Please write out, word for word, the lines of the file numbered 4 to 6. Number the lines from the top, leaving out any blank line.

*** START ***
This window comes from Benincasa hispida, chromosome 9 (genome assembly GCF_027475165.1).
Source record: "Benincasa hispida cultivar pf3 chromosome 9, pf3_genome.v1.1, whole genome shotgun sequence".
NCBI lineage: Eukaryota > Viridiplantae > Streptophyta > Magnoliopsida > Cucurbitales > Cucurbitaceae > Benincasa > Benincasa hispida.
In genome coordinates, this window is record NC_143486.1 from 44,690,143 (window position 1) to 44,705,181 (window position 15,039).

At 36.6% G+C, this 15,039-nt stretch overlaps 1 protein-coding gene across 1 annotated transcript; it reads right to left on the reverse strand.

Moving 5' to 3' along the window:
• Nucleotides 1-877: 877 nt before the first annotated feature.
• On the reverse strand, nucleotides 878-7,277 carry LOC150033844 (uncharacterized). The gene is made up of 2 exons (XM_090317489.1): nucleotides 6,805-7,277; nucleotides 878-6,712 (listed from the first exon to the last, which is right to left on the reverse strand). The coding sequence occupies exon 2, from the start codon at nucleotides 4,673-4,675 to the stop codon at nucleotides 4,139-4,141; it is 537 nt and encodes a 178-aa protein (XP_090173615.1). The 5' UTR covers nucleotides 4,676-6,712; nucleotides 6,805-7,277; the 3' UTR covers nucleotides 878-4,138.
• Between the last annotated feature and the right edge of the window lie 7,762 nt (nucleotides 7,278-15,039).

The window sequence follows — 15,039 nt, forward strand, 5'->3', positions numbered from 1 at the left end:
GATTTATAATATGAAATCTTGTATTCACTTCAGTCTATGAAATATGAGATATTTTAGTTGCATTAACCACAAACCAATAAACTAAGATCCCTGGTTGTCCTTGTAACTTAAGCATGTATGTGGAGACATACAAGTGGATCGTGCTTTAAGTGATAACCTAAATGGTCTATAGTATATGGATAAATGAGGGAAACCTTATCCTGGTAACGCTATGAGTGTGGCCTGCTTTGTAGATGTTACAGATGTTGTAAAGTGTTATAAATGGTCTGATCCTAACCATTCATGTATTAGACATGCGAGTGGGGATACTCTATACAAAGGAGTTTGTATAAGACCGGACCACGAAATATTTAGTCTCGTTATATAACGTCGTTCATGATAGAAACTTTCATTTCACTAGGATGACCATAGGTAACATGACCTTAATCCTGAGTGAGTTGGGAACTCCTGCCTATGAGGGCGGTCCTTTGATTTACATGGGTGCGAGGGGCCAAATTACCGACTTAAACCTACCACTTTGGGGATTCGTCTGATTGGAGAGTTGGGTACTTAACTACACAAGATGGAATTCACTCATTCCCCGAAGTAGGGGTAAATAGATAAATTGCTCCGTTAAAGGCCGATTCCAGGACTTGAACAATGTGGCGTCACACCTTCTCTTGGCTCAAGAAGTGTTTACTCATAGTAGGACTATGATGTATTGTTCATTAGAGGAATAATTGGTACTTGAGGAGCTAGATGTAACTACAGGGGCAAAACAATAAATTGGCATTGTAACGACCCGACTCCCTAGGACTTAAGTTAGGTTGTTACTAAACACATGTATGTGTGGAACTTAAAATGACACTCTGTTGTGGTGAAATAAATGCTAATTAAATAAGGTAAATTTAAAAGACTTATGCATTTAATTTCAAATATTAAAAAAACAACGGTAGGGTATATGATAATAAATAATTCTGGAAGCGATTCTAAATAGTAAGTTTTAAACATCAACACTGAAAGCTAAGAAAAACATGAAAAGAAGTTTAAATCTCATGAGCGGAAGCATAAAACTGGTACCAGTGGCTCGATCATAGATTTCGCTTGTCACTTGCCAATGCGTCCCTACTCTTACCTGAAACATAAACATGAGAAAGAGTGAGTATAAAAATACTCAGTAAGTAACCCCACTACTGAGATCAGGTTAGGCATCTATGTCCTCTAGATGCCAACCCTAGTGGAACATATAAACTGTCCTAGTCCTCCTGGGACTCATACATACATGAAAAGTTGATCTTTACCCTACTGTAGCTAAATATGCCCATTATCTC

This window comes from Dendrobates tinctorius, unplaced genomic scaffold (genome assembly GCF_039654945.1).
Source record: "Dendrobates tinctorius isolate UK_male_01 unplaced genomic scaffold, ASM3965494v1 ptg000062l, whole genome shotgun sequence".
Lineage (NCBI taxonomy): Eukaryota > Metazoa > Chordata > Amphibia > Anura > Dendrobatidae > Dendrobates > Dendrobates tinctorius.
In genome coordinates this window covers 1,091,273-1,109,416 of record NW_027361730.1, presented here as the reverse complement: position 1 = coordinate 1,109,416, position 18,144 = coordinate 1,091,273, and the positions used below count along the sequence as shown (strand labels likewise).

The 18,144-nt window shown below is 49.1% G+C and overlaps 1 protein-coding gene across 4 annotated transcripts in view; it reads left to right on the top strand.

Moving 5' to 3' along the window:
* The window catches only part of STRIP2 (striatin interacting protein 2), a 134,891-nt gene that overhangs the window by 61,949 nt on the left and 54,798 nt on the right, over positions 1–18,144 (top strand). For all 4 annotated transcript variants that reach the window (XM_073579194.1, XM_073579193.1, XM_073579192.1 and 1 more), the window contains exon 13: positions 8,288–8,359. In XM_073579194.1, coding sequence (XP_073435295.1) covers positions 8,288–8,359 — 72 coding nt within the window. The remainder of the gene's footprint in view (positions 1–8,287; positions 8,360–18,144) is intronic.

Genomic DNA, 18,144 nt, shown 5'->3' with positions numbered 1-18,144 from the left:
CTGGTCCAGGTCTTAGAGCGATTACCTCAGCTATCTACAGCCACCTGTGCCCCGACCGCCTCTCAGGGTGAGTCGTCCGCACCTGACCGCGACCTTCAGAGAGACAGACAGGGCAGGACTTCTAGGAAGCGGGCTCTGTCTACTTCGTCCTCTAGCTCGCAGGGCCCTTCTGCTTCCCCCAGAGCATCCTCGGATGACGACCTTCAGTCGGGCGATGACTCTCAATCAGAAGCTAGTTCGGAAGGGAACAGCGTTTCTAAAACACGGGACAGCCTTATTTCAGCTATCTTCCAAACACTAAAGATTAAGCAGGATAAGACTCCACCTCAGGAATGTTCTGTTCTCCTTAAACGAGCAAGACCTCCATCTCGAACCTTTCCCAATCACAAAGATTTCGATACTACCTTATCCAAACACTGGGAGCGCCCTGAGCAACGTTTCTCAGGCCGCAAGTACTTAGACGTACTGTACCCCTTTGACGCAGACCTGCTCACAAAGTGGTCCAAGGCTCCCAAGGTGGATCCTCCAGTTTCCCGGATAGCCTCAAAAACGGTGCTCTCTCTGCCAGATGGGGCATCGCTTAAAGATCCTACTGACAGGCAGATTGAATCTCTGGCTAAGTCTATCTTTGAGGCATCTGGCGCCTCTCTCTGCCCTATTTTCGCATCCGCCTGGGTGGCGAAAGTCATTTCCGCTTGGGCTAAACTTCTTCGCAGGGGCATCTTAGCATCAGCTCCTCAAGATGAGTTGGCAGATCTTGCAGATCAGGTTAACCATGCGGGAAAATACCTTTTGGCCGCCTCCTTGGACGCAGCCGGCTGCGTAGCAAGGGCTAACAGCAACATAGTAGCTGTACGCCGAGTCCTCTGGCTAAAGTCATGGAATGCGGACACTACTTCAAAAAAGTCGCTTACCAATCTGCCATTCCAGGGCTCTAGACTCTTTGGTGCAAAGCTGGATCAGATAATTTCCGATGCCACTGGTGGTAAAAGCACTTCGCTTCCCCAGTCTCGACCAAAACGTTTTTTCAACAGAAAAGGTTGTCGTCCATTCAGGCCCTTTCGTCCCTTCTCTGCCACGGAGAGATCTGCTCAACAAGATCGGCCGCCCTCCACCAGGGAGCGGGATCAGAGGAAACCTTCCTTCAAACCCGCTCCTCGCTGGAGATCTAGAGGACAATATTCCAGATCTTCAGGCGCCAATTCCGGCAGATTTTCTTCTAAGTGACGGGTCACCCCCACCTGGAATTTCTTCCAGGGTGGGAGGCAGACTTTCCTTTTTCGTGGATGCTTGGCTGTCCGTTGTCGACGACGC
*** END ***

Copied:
In genome coordinates, this window is record NC_143486.1 from 44,690,143 (window position 1) to 44,705,181 (window position 15,039).

At 36.6% G+C, this 15,039-nt stretch overlaps 1 protein-coding gene across 1 annotated transcript; it reads right to left on the reverse strand.

Moving 5' to 3' along the window: